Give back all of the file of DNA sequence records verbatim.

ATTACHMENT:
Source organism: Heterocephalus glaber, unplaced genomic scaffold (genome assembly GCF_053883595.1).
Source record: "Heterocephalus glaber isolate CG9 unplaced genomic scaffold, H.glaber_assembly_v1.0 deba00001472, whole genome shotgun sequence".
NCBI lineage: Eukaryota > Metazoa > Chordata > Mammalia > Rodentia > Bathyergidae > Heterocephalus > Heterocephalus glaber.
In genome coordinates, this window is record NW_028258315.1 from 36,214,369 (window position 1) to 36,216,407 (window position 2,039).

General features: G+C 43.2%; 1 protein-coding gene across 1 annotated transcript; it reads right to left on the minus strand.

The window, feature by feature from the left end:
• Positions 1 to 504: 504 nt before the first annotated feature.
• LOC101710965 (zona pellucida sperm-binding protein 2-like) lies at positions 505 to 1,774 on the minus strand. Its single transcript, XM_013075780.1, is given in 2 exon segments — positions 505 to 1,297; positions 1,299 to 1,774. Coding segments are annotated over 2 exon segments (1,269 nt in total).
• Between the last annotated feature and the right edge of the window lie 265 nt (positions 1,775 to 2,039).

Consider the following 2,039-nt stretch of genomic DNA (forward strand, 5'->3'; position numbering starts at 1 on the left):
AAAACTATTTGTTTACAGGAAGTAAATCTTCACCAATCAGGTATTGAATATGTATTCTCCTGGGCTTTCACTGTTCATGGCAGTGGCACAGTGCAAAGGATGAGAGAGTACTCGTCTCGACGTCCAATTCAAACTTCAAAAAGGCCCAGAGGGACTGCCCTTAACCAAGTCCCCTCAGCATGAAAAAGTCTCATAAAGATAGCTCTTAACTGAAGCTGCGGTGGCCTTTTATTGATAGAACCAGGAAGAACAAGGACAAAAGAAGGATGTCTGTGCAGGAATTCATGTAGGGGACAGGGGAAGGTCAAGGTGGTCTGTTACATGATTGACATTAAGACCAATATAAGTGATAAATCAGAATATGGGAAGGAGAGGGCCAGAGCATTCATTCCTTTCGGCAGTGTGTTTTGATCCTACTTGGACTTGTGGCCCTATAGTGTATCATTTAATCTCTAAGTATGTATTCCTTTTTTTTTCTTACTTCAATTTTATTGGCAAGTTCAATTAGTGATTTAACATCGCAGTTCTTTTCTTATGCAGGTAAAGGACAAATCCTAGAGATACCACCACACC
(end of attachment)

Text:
Source organism: Heterocephalus glaber, unplaced genomic scaffold (genome assembly GCF_053883595.1).
Source record: "Heterocephalus glaber isolate CG9 unplaced genomic scaffold, H.glaber_assembly_v1.0 deba00001472, whole genome shotgun sequence".
NCBI lineage: Eukaryota > Metazoa > Chordata > Mammalia > Rodentia > Bathyergidae > Heterocephalus > Heterocephalus glaber.
In genome coordinates, this window is record NW_028258315.1 from 36,214,369 (window position 1) to 36,216,407 (window position 2,039).

General features: G+C 43.2%; 1 protein-coding gene across 1 annotated transcript; it reads right to left on the minus strand.

The window, feature by feature from the left end:
• Positions 1 to 504: 504 nt before the first annotated feature.
• LOC101710965 (zona pellucida sperm-binding protein 2-like) lies at positions 505 to 1,774 on the minus strand. Its single transcript, XM_013075780.1, is given in 2 exon segments — positions 505 to 1,297; positions 1,299 to 1,774. Coding segments are annotated over 2 exon segments (1,269 nt in total).
• Between the last annotated feature and the right edge of the window lie 265 nt (positions 1,775 to 2,039).

Consider the following 2,039-nt stretch of genomic DNA (forward strand, 5'->3'; position numbering starts at 1 on the left):
AAAACTATTTGTTTACAGGAAGTAAATCTTCACCAATCAGGTATTGAATATGTATTCTCCTGGGCTTTCACTGTTCATGGCAGTGGCACAGTGCAAAGGATGAGAGAGTACTCGTCTCGACGTCCAATTCAAACTTCAAAAAGGCCCAGAGGGACTGCCCTTAACCAAGTCCCCTCAGCATGAAAAAGTCTCATAAAGATAGCTCTTAACTGAAGCTGCGGTGGCCTTTTATTGATAGAACCAGGAAGAACAAGGACAAAAGAAGGATGTCTGTGCAGGAATTCATGTAGGGGACAGGGGAAGGTCAAGGTGGTCTGTTACATGATTGACATTAAGACCAATATAAGTGATAAATCAGAATATGGGAAGGAGAGGGCCAGAGCATTCATTCCTTTCGGCAGTGTGTTTTGATCCTACTTGGACTTGTGGCCCTATAGTGTATCATTTAATCTCTAAGTATGTATTCCTTTTTTTTTCTTACTTCAATTTTATTGGCAAGTTCAATTAGTGATTTAACATCGCAGTTCTTTTCTTATGCAGGTAAAGGACAAATCCTAGAGATACCACCACACC